About Me

Retired chief investment officer and former NYSE firm partner with 50 plus years experience in field as analyst / economist, portfolio manager / trader, and CIO who has superb track record with multi $billion equities and fixed income portfolios. Advanced degrees, CFA. Having done much professional writing as a young guy, I now have a cryptic style. 40 years down on and around The Street confirms: CAVEAT EMPTOR IN SPADES !!!

Saturday, June 28, 2014

Long Treasury Price

In The Short Term
The TLT fund has been an excellent performer  so far in 2014, rising from support at 100 to
115 recently before settling down some. TLT Weekly It has been my oft stated view that the
weakness in the stock last year was way overdone and that strength this year was a positive
reaction to a deep oversold that developed as last year wore on. There is a mild downtrend line
in price dating from mid - 2012 which is being tested now as traders ponder whether a new
bull leg is underway or whether we have seen an appealingly strong counter - trend rally that
is about to run its course.

I have a caution light for the TLT price now. My shorter term yield directional indicator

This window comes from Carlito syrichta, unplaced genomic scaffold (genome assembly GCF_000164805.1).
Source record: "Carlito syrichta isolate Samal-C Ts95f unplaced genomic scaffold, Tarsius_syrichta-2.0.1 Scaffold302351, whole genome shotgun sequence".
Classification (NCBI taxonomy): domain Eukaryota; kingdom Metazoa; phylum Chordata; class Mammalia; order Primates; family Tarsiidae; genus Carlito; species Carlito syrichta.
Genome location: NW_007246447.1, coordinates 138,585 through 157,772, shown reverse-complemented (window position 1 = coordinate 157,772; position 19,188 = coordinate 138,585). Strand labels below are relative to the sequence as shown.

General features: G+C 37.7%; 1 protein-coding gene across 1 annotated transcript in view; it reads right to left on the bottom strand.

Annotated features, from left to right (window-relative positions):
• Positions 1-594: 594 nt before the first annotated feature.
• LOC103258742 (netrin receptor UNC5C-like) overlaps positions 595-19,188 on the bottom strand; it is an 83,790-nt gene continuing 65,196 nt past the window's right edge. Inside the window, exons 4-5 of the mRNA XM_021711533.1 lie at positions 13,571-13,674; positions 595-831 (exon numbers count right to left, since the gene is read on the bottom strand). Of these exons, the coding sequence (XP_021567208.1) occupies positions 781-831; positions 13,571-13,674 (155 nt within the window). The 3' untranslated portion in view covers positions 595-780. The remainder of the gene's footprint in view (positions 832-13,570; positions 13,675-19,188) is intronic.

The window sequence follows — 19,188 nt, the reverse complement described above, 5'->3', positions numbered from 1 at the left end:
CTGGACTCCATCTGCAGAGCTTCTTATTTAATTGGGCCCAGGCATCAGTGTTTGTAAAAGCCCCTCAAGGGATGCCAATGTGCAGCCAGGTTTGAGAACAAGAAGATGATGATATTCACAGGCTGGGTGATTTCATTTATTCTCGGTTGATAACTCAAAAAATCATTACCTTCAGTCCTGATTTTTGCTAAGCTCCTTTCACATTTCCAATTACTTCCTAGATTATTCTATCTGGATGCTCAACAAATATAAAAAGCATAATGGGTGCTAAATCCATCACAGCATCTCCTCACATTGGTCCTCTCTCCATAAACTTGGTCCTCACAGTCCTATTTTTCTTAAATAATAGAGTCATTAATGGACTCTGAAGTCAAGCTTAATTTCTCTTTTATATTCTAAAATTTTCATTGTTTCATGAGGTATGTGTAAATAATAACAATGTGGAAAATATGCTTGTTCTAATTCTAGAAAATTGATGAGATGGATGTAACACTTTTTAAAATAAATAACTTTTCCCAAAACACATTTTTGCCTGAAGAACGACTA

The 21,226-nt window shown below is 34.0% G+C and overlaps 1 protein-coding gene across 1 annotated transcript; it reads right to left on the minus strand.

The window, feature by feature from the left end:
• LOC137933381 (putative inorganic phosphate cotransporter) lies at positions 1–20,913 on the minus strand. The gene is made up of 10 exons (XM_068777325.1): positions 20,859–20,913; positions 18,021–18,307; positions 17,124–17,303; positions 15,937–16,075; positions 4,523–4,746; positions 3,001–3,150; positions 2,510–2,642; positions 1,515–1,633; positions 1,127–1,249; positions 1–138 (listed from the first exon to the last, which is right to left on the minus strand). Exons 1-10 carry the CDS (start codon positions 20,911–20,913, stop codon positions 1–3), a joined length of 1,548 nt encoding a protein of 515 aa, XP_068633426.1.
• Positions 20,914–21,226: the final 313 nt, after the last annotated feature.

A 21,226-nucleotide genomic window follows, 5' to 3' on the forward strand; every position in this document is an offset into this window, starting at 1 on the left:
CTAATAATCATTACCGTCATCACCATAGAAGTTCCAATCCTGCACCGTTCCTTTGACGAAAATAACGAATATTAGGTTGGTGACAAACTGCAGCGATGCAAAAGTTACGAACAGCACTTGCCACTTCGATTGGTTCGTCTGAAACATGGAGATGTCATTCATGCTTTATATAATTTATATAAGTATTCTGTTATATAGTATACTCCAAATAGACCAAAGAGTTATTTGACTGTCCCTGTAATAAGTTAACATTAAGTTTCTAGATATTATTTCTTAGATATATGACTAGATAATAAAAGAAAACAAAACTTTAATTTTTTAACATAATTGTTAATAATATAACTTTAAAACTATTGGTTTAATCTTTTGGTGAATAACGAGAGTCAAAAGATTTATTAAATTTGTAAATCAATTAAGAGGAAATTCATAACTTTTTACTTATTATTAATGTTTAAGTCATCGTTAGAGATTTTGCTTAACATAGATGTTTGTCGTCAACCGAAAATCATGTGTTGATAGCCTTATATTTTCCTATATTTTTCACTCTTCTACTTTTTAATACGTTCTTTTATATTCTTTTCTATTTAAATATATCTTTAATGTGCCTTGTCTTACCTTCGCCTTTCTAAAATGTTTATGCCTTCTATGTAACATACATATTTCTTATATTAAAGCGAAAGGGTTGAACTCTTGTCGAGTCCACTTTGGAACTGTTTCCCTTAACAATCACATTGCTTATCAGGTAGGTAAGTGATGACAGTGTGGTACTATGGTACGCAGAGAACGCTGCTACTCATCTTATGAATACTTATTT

(industrial output + sensitive materials prices) has been trending gently up since the middle
of 2012 and has reached all - time peaks seen in 2007 and 2011. This means that the industrial
economy may finally be ready to lift out of a lengthy period of consolidation which has favored
the bond market into a more advanced cyclical stage of expansion which may be less friendly
to the fixed income sectors. That will be so if industrial production continues to expand at a
moderate pace.

In The Longer Run
The TLT fund fell to a price of 90 at points over both 2010 and 2011 when long Treasury
spiked well over 4%. When a broad range of monthly economic and financial data is reviewed, 
it turns out that there are no basic numerical differences between now and the 2010 and 2011
periods when rates spiked. What is different, and this may be crucial if the economy can keep
expanding at a rate fast enough to use idle resources, is that unlike both 2010 and 11, confidence
in the maintainance of the ZIRP policy by the Fed is much stronger now.  In short, TLT may
have substantial downside price risk if the economy progresses to the point when the Fed
decides to raise short term interest rates.

There has yet to be a decisive breakout in my yield directional indicator. But a test is ahead
and, since the Fed is already suppressing short rates, it is appropriate to recognize the major
downside price risk to TLT even if the Fed continues ZIRP in the months just ahead.

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